Due to widespread protests over the handling of the election in Hadiya, elections in seven constituencies were re-run on 25 June of that year, which involved several teams of diplomatic observers, and polling stations were staffed by National Election Board of Ethiopia coordinators from the capital (due to mistrust of local officials), which resulted with the opposition party (Hadiya National Democratic Organization, HNDO) winning six of seven of the races. However, in a press conference held by Dr. Beyene Petros in the following month, he accused local cadres of the ruling party of avenging their electoral losses, telling drought victims in Hadiya, who asked for assistance, to go "ask Beyene". Hadiya informants reported intimidation and harassment of HNDO members by cadres of the ruling party in the aftermath of the election, to show that they were still in control of the kebele and woreda structures.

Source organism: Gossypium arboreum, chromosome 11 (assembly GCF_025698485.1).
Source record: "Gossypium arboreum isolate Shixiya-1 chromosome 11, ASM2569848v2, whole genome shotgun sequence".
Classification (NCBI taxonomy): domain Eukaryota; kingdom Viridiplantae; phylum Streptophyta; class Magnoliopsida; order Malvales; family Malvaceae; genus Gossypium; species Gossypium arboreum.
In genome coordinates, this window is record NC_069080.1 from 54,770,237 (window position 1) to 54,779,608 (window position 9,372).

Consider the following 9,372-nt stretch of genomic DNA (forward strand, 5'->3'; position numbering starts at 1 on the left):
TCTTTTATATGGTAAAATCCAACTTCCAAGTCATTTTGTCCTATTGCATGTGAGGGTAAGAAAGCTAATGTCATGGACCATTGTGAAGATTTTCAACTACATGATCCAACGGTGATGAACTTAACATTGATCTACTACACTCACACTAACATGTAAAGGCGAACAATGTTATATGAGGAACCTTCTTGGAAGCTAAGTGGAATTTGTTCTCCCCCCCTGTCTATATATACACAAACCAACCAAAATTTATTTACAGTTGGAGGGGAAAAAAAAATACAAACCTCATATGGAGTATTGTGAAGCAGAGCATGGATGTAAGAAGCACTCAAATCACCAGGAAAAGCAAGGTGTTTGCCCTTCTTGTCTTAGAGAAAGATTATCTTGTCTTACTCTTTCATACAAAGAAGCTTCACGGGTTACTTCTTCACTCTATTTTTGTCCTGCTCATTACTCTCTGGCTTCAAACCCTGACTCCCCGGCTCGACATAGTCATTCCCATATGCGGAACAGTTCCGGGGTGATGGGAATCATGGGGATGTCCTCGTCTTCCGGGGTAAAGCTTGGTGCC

Based on the 2007 Census conducted by the CSA, this Zone has a total population of 1,231,196, of whom 612,026 are men and 619,170 women; with an area of 3,593.31 square kilometers, Hadiya has a population density of 342.64. While 134,041 or 10.89% are urban inhabitants, a further 157 individuals are pastoralists. A total of 231,846 households were counted in this Zone, which results in an average of 5.31 persons to a household, and 223,403 housing units. The four largest ethnic groups reported in Hadiya were the Hadiya (90.04%), the Kambaata (1.96%), the Gurage (1.53%), and the Amhara (1.32%); all other ethnic groups made up 5.15% of the population. Hadiya is spoken as a first language by 90.94%, 2.24% spoke Amharic, and 1.94% spoke Kambaata; the remaining 4.88% spoke all other primary languages reported. 75.35% of the population said they were Protestants, 11.13% were Muslim, 8.45% practiced Ethiopian Orthodox Christianity, and 4.31% Catholic.